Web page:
In principle, computer keyboard designs are governed by the ISO/IEC 9995 international standard.


Microsoft On-Screen Keyboard is software designed for users with limited mobility.
Microsoft On-Screen Keyboard is software designed for users with limited mobility.

In normal usage, the keyboard is used to type text into word processor, text editor, or any other textbox.

In modern computers the interpretation of keypresses is generally left to the software. Modern keyboards distinguish each physical key from every other and report all keypresses and releases to the controlling software. This flexibility is not often taken advantage of and it usually does not matter, for example, whether the left or right shift key is held down in conjunction with another character, even though they are coded as completely separate keys.


A keyboard is also used to type commands in a computer. One famous example on the PC is the Ctrl+Alt+Del combination. With current versions of Windows, this brings up a menu-window including options for handling currently-running applications and shutting down the computer, amongst other things. Under Linux, MS-DOS and some older versions of Windows, Ctrl+Alt+Del performs either a 'cold' or 'warm' reboot.


A keyboard is one of the primary methods of control in computer games. For instance, the arrow keys or a group of letters resembling the pattern of the arrow keys, like WASD, can be used for movement of a game character. In many games, keys can be configured to the user's preferences. Alphabet keys are also sometimes used to perform actions starting with that letter. (e.g. pressing e to eat in NetHack). Keyboards are less than ideal when many keys are to be pressed at once, as the simple keyboard circuitry means that only a certain number of keys will register at one time. A common side effect of this is called "phantom key blocking." Due to the circuit design on older keyboards, pressing three keys simultaneously sometimes resulted in a 4th keypress being registered. Modern keyboards prevent this from happening by blocking the 3rd key in certain key combinations, but while this prevents phantom input, it also means that when two keys are depressed simultaneously, many of the other keys on the keyboard will not respond until one of the two depressed keys is lifted. Better keyboards are designed so that this happens infrequently in office programs, but it remains a problem in games even on expensive keyboards, due to wildly different and/or configurable key/command layouts in different games.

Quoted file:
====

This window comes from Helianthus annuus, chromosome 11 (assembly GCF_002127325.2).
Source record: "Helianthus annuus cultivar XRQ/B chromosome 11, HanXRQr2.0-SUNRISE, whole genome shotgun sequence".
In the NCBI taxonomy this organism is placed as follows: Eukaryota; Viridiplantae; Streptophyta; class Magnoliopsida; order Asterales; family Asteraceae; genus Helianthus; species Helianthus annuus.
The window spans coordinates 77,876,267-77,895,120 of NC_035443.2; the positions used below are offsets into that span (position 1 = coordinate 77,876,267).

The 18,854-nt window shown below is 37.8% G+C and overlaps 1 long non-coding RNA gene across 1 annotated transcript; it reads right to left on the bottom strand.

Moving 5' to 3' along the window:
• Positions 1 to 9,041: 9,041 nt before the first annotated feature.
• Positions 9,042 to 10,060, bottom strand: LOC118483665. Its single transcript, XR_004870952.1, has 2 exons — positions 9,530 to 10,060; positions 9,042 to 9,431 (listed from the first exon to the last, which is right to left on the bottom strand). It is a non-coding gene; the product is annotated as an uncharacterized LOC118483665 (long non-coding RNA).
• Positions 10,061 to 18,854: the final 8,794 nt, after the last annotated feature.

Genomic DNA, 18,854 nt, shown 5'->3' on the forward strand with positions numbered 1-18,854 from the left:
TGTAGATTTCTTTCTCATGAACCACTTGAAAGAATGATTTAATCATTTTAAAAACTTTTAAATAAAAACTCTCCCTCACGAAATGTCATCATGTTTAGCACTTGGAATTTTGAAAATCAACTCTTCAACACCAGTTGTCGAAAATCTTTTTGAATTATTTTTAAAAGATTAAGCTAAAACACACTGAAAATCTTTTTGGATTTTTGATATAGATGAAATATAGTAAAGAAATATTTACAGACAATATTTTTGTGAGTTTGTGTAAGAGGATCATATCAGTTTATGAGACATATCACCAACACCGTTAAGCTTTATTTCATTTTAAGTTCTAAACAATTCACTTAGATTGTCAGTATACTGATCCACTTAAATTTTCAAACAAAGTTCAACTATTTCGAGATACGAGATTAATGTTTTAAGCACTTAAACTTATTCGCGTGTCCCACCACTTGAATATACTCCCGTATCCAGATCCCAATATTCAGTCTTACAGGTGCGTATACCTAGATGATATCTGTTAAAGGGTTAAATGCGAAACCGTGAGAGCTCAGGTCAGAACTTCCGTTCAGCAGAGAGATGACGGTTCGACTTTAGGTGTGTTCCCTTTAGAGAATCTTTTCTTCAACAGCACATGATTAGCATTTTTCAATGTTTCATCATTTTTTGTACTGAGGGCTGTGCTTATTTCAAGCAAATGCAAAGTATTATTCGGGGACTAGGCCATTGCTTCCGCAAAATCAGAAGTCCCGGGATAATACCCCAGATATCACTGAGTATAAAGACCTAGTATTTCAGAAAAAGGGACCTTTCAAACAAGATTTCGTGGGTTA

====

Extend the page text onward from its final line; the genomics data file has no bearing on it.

How it works

The following briefly describes a "dome-switch" keyboard (sometimes incorrectly referred to as a membrane keyboard), the most common type in use today:

  1. When a key is pressed, it pushes down on a rubber dome sitting beneath the key. A conductive contact on the underside of the dome touches (and hence connects) a pair of conductive lines on the circuit below.
  2. This bridges the gap between them and allows current to flow (i.e. the circuit goes from open to closed), changing the signal strength.